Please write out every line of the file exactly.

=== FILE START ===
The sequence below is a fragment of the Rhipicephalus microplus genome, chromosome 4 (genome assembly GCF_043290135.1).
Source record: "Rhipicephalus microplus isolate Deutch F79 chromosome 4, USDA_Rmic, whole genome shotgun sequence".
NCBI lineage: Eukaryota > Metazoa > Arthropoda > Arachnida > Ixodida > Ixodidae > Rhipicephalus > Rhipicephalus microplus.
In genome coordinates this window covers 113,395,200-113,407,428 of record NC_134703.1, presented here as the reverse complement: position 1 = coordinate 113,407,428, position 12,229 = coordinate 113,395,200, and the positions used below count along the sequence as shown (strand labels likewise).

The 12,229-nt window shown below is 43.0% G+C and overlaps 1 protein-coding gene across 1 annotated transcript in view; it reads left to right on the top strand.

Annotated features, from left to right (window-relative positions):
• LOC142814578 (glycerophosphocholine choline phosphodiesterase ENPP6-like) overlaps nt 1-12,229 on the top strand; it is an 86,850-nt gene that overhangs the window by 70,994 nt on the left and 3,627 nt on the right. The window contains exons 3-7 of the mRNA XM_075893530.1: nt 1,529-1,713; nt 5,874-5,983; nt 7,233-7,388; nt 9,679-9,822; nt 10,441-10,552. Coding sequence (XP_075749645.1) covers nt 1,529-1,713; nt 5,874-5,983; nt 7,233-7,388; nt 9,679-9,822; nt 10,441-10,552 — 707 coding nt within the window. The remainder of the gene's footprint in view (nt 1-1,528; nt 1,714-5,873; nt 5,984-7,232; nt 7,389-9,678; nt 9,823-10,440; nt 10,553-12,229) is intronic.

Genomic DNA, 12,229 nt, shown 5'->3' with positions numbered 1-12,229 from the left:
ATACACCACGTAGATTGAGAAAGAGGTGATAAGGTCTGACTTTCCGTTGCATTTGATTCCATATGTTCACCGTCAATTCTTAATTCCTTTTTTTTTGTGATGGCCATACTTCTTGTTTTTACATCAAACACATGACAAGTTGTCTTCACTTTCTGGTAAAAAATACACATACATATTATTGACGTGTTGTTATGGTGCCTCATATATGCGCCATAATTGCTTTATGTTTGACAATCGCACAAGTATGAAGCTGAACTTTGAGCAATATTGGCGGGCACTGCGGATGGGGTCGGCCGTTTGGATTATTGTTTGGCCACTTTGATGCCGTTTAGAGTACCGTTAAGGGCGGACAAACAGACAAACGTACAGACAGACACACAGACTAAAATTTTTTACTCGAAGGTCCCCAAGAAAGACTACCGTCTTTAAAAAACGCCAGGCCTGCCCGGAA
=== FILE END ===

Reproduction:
The sequence below is a fragment of the Rhipicephalus microplus genome, chromosome 4 (genome assembly GCF_043290135.1).
Source record: "Rhipicephalus microplus isolate Deutch F79 chromosome 4, USDA_Rmic, whole genome shotgun sequence".
NCBI lineage: Eukaryota > Metazoa > Arthropoda > Arachnida > Ixodida > Ixodidae > Rhipicephalus > Rhipicephalus microplus.
In genome coordinates this window covers 113,395,200-113,407,428 of record NC_134703.1, presented here as the reverse complement: position 1 = coordinate 113,407,428, position 12,229 = coordinate 113,395,200, and the positions used below count along the sequence as shown (strand labels likewise).

The 12,229-nt window shown below is 43.0% G+C and overlaps 1 protein-coding gene across 1 annotated transcript in view; it reads left to right on the top strand.

Annotated features, from left to right (window-relative positions):
• LOC142814578 (glycerophosphocholine choline phosphodiesterase ENPP6-like) overlaps nt 1-12,229 on the top strand; it is an 86,850-nt gene that overhangs the window by 70,994 nt on the left and 3,627 nt on the right. The window contains exons 3-7 of the mRNA XM_075893530.1: nt 1,529-1,713; nt 5,874-5,983; nt 7,233-7,388; nt 9,679-9,822; nt 10,441-10,552. Coding sequence (XP_075749645.1) covers nt 1,529-1,713; nt 5,874-5,983; nt 7,233-7,388; nt 9,679-9,822; nt 10,441-10,552 — 707 coding nt within the window. The remainder of the gene's footprint in view (nt 1-1,528; nt 1,714-5,873; nt 5,984-7,232; nt 7,389-9,678; nt 9,823-10,440; nt 10,553-12,229) is intronic.

Genomic DNA, 12,229 nt, shown 5'->3' with positions numbered 1-12,229 from the left:
ATACACCACGTAGATTGAGAAAGAGGTGATAAGGTCTGACTTTCCGTTGCATTTGATTCCATATGTTCACCGTCAATTCTTAATTCCTTTTTTTTTGTGATGGCCATACTTCTTGTTTTTACATCAAACACATGACAAGTTGTCTTCACTTTCTGGTAAAAAATACACATACATATTATTGACGTGTTGTTATGGTGCCTCATATATGCGCCATAATTGCTTTATGTTTGACAATCGCACAAGTATGAAGCTGAACTTTGAGCAATATTGGCGGGCACTGCGGATGGGGTCGGCCGTTTGGATTATTGTTTGGCCACTTTGATGCCGTTTAGAGTACCGTTAAGGGCGGACAAACAGACAAACGTACAGACAGACACACAGACTAAAATTTTTTACTCGAAGGTCCCCAAGAAAGACTACCGTCTTTAAAAAACGCCAGGCCTGCCCGGAA